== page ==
After all the scene-setting compromises and deceptions of gods in trouble in Das Rheingold comes the intense drama of Die Walküre, in which the half-human, half-divine twins Siegmund and Sieglinde unwittingly scupper their father Wotan’s plans for his and the other gods’ future – or so it seems.
I confess I have been willing Opera North’s ‘Ring’ cycle to work, but I was still knocked for six by the impact of this Walküre. It was clear that the opening storm wasn’t a mere curtain-raiser. The momentum set by Richard Farnes’s conducting and his miraculous dovetailing of detail and meaning kept Wagner’s sequence of monologues, duets and confrontations hovering on a precipice of formidable intensity.
Opera North’s concert-staging worked superbly in isolating the incestuous twins at either end of the platform in front of the orchestra, an ideal setting for their fear and doubt to melt into one of opera’s greatest love scenes. Michael Weinius’s tenor was, appropriately for the drama, cautious to start with, but he controlled his build-up of warmth and lyricism into an outpouring of virile tone in ‘Du bist der Lenz’. Lee Bisset managed Sieglinde’s initial reticence with expertly refined singing and matched Siegmund in their fatal union of recognition and desire.
The subsequent corrective to the incest, argued between Wotan and his ‘trouble and strife’ Fricka, introduced Robert Hayward’s admirably lived-in experience and insight, eventually yielding to Yvonne Howard’s magnificently bitter manipulation of the marriage goddess’s sense of duty. It was no wonder that Wotan’s anticipation of “das Ende” sounded so completely drained of hope.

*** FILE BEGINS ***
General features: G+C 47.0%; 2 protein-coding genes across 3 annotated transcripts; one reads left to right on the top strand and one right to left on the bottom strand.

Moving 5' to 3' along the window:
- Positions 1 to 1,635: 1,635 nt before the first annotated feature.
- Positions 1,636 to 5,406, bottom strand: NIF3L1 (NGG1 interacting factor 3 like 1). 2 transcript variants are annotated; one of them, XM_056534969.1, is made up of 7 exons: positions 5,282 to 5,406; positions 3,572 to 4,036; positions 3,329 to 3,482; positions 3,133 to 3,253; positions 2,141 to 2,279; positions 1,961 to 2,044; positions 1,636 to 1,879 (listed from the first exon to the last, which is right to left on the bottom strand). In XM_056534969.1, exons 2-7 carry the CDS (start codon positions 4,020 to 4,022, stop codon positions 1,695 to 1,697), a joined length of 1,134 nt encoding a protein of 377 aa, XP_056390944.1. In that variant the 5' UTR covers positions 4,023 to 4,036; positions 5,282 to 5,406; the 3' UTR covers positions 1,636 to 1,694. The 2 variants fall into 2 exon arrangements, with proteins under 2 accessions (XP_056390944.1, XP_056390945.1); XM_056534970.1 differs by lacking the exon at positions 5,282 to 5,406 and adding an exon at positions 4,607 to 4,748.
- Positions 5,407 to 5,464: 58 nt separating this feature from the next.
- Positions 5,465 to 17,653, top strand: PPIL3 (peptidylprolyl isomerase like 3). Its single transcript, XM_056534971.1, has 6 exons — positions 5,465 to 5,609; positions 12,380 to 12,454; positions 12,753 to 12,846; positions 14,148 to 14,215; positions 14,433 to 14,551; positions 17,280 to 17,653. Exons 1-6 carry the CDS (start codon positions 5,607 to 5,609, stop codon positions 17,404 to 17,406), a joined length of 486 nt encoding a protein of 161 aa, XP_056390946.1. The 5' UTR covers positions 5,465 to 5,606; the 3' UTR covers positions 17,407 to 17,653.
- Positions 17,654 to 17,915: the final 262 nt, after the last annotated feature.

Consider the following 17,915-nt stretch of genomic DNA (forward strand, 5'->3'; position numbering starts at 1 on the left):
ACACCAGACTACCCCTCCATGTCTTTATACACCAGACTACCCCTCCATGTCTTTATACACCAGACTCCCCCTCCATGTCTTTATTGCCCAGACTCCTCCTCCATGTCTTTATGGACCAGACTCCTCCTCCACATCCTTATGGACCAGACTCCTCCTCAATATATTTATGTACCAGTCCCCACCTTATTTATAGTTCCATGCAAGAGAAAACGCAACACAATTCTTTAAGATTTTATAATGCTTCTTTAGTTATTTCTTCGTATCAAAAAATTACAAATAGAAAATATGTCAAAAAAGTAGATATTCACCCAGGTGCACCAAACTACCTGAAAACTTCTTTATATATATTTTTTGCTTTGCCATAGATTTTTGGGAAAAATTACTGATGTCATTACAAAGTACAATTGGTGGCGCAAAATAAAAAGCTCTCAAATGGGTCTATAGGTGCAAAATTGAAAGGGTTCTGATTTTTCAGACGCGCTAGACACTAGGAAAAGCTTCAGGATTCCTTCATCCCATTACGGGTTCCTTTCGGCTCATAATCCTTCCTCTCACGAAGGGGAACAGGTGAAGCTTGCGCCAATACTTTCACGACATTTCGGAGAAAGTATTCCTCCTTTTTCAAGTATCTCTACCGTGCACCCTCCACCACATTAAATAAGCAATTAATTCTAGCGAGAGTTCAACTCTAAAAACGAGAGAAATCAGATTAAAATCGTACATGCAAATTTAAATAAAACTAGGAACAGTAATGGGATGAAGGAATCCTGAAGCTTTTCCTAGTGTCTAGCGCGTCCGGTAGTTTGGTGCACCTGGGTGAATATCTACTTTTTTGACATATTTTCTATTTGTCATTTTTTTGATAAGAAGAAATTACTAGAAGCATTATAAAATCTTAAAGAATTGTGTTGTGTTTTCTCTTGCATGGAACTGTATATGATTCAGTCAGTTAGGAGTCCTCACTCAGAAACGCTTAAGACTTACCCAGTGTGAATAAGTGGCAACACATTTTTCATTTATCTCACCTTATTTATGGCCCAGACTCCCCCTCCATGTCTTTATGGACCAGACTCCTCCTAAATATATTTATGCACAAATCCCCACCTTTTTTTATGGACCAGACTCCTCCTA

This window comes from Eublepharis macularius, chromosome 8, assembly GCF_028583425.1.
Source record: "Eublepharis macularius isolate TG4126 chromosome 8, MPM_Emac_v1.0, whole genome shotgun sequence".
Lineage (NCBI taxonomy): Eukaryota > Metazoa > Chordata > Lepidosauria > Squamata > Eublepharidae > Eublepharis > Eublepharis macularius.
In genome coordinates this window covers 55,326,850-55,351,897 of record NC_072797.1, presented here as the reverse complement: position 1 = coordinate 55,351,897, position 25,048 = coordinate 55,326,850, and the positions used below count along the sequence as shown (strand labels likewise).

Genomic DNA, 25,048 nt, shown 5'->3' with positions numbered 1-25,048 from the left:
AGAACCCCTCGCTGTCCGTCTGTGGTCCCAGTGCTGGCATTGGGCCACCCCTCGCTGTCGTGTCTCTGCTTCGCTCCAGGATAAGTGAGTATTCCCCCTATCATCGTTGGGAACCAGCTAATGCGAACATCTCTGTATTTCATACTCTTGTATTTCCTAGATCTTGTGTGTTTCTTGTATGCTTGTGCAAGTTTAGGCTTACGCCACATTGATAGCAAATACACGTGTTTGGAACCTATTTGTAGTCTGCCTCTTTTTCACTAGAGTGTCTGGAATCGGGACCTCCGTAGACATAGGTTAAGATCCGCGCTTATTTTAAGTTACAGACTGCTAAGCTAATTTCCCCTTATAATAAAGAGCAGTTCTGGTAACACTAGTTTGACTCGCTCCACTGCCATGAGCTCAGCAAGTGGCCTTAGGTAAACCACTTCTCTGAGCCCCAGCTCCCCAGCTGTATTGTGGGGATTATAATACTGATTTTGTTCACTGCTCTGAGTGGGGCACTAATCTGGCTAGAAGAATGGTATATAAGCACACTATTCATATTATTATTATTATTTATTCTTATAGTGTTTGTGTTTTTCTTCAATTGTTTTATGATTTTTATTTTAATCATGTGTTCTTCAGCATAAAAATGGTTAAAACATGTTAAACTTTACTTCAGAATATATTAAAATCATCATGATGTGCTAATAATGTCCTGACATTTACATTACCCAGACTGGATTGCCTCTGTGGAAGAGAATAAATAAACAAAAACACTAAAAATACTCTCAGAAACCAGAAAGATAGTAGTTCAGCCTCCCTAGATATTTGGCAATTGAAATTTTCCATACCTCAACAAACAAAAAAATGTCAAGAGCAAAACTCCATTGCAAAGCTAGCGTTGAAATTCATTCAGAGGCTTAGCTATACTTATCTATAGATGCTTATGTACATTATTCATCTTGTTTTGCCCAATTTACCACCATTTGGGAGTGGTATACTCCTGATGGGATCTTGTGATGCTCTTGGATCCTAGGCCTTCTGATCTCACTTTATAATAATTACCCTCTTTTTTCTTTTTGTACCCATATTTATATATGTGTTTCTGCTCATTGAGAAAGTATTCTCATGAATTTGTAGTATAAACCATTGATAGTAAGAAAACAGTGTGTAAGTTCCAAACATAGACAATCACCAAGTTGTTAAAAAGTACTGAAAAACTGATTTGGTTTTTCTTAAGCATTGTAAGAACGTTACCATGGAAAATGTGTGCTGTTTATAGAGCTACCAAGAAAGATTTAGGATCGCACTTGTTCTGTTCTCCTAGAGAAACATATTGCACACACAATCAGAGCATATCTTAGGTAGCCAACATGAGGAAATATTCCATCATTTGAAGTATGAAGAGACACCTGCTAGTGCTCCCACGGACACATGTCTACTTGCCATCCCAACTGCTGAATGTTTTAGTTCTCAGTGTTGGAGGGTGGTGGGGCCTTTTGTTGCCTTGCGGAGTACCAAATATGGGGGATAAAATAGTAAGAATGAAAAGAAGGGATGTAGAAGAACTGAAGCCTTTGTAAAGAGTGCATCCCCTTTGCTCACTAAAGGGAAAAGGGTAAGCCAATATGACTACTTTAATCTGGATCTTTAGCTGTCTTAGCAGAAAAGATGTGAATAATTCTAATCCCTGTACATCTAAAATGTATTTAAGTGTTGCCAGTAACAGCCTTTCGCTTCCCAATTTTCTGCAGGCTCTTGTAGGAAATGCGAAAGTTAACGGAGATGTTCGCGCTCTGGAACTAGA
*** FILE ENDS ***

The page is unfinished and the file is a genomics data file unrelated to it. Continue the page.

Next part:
We’d also had our first encounter with Kelly Cae Hogan’s Brünnhilde, which was to dominate the rest of the drama. Hogan is the only singer taking her role through the rest of the cycle, and it’s reasonable to anticipate that her warmth, radiance and security of range and tone, coupled to her command and sympathy, will be the significant factor in forging this ‘Ring’. She combines innocence and grandeur in a way that reminds of another much-treasured Brünnhilde, Anne Evans.
Hogan and Weinius held us spellbound during the time-slowing ‘Todesverkündigung’ duet, in which Brünnhilde announces to Siegmund his forthcoming death, only to be gloriously persuaded to change her mind in a victory of heart over head. Both singers sustained miraculous evenness and darkness of tone as Siegmund turned the argument in his favour. It was as fine and solemn as I’ve heard it, matched by peerless orchestral playing.
At the start of Act Three you could hear every sinew straining in ‘Ride of the Valkyries’, fearsomely delivered by the superb octet of war-crazed sisters, aiming their cries of “Hojotoho” with treble-twenty accuracy and panache, and any doubts about restrictions imposed by the staging would have been blown away by their vivid delivery as well as by their protection of Brünnhilde. Her pleading for leniency and Wotan’s Farewell kept the drama in full spate, although Hayward began to tire – he had everything except volume. With Siegfried’s leitmotif emanating from the beautifully played ‘Magic Fire Music’, with magisterial ease Richard Farnes brought the virtual curtain down on this instalment. It was an unforgettable evening.
- Siegfried, July 1; Götterdämmerung, July 3
- BBC Radio 3 broadcasts Opera North’s production of the Ring tetralogy from Sage Gateshead – Rheingold on Tuesday 5 July (beginning at 19:15), Walküre 6th (17:30), Siegfried 8th (17:30), Götterdämmerung 10th (16:30)